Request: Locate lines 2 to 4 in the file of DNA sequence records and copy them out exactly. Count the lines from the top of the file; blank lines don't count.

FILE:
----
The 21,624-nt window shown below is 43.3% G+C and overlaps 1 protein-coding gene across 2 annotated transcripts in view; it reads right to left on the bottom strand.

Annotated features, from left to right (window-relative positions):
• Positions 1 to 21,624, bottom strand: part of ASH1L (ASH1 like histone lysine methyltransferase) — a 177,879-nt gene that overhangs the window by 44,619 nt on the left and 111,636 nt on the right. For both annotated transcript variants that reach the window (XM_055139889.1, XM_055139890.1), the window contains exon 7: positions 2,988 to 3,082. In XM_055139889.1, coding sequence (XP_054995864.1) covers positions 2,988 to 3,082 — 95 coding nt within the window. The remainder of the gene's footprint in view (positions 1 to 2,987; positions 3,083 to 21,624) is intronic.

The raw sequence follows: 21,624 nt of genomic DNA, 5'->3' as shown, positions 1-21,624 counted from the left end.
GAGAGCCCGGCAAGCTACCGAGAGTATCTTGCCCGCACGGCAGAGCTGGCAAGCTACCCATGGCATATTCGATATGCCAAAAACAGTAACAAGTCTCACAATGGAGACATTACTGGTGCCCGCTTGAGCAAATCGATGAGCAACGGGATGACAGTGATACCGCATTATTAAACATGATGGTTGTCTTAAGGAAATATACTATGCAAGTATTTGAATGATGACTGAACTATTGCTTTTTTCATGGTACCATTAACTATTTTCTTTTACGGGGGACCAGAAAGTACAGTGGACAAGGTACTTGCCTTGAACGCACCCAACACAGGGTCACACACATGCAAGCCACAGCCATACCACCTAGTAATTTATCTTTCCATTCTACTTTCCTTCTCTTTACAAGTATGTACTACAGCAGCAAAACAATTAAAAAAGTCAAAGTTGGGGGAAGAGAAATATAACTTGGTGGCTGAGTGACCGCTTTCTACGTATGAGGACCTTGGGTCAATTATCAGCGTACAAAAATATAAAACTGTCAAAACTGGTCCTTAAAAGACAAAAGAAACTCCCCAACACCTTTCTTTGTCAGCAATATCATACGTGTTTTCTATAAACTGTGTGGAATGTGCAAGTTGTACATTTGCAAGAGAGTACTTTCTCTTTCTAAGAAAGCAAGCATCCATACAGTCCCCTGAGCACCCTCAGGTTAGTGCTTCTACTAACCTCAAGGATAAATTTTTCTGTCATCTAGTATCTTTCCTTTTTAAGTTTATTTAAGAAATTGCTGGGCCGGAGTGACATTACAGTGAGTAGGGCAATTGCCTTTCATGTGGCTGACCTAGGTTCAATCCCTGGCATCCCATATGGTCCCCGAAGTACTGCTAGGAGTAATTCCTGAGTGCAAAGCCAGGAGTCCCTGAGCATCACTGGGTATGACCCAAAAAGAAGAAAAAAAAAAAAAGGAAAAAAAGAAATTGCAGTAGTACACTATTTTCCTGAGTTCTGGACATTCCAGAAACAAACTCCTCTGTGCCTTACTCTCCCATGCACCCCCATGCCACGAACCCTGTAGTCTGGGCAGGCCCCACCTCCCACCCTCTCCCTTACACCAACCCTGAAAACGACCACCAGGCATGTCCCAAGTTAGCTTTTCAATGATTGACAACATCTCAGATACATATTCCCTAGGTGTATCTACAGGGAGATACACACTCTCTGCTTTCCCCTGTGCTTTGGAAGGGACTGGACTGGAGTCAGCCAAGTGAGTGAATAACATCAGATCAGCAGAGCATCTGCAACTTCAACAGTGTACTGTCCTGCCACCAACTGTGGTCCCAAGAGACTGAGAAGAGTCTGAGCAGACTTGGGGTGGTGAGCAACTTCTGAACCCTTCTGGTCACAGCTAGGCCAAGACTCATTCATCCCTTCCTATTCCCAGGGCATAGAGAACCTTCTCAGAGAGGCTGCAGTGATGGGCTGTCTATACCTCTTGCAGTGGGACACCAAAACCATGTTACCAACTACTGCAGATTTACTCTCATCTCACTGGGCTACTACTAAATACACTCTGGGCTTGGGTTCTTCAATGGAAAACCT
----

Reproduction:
Annotated features, from left to right (window-relative positions):
• Positions 1 to 21,624, bottom strand: part of ASH1L (ASH1 like histone lysine methyltransferase) — a 177,879-nt gene that overhangs the window by 44,619 nt on the left and 111,636 nt on the right. For both annotated transcript variants that reach the window (XM_055139889.1, XM_055139890.1), the window contains exon 7: positions 2,988 to 3,082. In XM_055139889.1, coding sequence (XP_054995864.1) covers positions 2,988 to 3,082 — 95 coding nt within the window. The remainder of the gene's footprint in view (positions 1 to 2,987; positions 3,083 to 21,624) is intronic.

The raw sequence follows: 21,624 nt of genomic DNA, 5'->3' as shown, positions 1-21,624 counted from the left end.